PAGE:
Cancer survivors celebrated life for the 27th annual National Cancer Survivors Day.
The 11th Annual Cancer Survivors Day was held at Myrtle Beach Convention Center from 12 to 3 p.m. on Sunday.
The Coastal Cancer Center and the Carolina Cancer Foundation invited all survivors and family members to celebrate life and connect with other local survivors.
National Cancer Survivors Day is an annual worldwide celebration of life. "A 'survivor' is anyone living with a history of cancer, from the moment of diagnosis through the remainder of life," according to the National Cancer Survivors Day Foundation. In the United States alone, there are currently more than 13 million cancer survivors.
The theme of this year's event was 'Give Cancer the Boot,' and there was food, country line dancing and door prizes.
One survivor at this year's event was Nan Hasting. Hasting said when she was told she had breast cancer nearly ten years ago, she automatically thought the worst.
"The first thing you hear when you hear cancer is death. I'm going to die, I'm not going to survive and then you start being a trooper. You start listening to doctors, you start doing research and it all comes together and you feel like I can beat this. I can do this," explained Hasting.
But Hasting did end up beating the cancer, twice. She beat breast cancer a second time just six years later. But as Hasting was fighting for her life, she noticed something missing on the North Strand. "I didn't know who to turn to, I didn't know other women that had had that surgery. The first thing I wanted to find was a support group. Someone I could talk to, someone I could relate to."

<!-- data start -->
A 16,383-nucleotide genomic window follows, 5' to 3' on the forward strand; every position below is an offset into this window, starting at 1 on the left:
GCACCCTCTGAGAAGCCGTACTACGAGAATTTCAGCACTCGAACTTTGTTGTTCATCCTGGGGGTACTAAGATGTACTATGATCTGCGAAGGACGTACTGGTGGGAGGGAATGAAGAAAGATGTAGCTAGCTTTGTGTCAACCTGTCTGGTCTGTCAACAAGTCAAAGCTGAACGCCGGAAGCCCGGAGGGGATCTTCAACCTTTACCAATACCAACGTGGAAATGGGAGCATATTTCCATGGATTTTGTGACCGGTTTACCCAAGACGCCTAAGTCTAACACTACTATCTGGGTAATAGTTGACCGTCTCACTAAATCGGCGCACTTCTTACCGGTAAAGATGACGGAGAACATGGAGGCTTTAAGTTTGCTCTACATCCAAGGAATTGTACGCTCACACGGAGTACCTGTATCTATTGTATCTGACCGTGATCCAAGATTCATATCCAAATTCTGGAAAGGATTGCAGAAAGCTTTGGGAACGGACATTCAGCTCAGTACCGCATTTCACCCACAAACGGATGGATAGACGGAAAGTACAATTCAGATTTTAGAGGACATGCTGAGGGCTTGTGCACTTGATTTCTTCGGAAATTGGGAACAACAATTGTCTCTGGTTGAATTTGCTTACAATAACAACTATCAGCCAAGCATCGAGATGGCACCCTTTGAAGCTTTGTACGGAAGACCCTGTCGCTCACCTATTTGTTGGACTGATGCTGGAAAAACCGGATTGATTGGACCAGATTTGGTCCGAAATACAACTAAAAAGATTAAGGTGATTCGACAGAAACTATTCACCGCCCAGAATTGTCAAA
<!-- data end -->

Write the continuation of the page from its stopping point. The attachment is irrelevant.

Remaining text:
Hasting then started her own support group called 'Coping Together'. The group is in Little River and is open to anyone who's been touched by cancer. Many of them say they the closest support group was more than an hour away, like Bobbie Jo Collins, a breast cancer survivor who lives in Loris.
"That was one expense I couldn't afford was putting out more for gas to be able to go to talk to other women about cancer," Collins explained.
This new support group offers Collins and many others a closer place to find hope and hugs.
"It's extremely rewarding to see some people come up and give you a big hug and they may start to cry and say thank you, this is just what I needed, I didn't know where else to turn," Hasting said.
Coping Together meets on the first Monday of every month at 6 p.m. at the McLeod Seacoast Hospital on Highway nine in Little River.